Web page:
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This paper compares the saving behavior of formal and informal workers and additionally provides a socioeconomic and financial characterization of informal workers in Chile. The paper uses the Financial Household Survey conducted by the Central Bank of Chile in 2007, 2008, 2009 and 2010, which covers between 1,740 and 2,533 urban households, performing both OLS and probit regressions. The cross-section regression results indicate that, in general, informal households save less than formal households. Further, descriptive data indicate that informal workers have less access to financial services and possess less financial assets and liabilities. In terms of policy implications, combating informality may not only improve the well-being of workers, but may also have positive consequences on the aggregate saving rate. In addition, for Chile, it is evident that there is ample room to improve access to financial services not only for informal but also for formal workers.
Using data from a randomized controlled trial in 300 public high schools in Peru, this paper studies the potential of school-based financial education programs for youth. The intervention improves students’ and teachers’ financial knowledge by 0.14 SD and 0.32 SD, respectively. The impact of the intervention also extends to socioemotional traits and behavior, as sizable positive impacts on sel ... (View publication)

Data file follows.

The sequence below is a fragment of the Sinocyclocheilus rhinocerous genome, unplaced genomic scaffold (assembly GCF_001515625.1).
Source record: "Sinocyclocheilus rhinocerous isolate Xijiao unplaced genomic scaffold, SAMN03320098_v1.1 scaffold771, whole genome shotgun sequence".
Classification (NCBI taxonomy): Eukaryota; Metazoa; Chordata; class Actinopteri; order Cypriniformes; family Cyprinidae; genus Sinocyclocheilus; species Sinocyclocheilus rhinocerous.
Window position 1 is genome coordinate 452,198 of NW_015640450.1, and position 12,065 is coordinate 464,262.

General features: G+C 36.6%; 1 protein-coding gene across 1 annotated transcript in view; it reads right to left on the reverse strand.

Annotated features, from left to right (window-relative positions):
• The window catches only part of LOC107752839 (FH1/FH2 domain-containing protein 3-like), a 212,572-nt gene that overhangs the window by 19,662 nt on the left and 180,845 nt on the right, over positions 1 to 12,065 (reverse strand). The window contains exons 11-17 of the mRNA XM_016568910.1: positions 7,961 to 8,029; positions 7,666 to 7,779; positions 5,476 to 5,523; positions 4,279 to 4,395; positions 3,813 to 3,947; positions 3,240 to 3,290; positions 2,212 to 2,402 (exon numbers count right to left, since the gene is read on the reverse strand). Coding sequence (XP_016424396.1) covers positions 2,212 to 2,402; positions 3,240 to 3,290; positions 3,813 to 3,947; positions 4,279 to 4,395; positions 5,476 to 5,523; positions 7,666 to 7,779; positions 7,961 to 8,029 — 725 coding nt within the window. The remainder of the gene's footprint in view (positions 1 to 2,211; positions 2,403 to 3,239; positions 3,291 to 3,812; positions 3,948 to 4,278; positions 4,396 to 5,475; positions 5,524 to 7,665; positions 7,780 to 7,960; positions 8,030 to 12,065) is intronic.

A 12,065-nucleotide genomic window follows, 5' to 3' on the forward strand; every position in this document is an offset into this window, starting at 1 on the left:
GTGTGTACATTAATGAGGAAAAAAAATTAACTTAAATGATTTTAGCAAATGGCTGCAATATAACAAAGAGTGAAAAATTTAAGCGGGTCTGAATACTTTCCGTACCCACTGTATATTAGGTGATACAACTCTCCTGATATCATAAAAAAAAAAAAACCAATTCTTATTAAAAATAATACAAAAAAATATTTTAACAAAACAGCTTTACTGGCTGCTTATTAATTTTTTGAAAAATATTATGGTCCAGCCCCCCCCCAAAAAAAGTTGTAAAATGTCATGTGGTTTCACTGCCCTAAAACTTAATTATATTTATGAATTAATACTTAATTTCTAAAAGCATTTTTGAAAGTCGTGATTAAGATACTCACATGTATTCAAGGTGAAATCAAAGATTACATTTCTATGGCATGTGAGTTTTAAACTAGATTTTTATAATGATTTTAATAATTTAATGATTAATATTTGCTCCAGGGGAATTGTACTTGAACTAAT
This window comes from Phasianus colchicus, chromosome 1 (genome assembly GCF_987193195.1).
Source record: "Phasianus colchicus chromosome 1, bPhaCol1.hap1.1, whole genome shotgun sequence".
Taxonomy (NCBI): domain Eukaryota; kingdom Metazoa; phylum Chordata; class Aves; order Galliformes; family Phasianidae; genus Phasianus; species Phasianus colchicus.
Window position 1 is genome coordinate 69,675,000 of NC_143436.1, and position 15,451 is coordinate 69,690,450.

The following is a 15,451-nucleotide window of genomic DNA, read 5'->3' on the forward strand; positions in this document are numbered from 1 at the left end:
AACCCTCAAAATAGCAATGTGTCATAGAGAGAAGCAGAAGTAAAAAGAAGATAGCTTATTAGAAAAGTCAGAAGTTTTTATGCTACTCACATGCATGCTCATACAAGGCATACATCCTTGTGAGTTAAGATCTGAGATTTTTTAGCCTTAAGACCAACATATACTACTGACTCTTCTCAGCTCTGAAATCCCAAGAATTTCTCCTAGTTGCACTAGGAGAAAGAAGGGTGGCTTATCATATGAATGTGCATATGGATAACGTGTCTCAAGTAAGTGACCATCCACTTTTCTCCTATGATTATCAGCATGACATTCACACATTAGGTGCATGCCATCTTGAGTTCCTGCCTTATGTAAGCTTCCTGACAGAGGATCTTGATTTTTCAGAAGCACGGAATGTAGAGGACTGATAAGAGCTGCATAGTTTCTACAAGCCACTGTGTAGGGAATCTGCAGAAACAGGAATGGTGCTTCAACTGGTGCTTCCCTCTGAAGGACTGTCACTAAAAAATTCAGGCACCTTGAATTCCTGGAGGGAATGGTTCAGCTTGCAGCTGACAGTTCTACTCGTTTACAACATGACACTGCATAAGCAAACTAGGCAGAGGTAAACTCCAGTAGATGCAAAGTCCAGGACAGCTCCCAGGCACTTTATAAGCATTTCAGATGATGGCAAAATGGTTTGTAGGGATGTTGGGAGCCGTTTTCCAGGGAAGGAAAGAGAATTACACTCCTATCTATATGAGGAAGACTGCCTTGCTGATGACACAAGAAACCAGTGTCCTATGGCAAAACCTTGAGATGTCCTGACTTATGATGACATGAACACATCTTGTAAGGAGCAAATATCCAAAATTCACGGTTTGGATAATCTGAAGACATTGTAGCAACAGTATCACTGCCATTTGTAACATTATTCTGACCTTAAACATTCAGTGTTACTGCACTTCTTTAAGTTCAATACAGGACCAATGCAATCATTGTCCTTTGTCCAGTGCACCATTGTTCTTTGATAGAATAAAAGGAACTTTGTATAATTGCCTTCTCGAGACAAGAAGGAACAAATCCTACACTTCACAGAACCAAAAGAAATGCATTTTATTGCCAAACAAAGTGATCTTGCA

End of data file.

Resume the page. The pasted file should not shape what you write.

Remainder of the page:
Using micro data on expenditure and income for 17 Latin American and Caribbean (LAC) countries, this paper presents stylized facts on saving behavior by age, education, income and place of residence. Counterfactual saving rates are computed by imposing the saving behavior, the population distribution or the income distribution of two benchmark economies (the United States and Korea). The resu ... (View publication)
This paper explores the potential of financial education programs for kids. We conducted a randomized controlled trial to evaluate the impact of a large-scale pilot program carried out in 150 public high schools, in six regions in Peru. Although the treatment was only moderately intensive, the pilot program was extremely effective: students’ financial literacy improved by 0.14 standard deviation ... (View publication)
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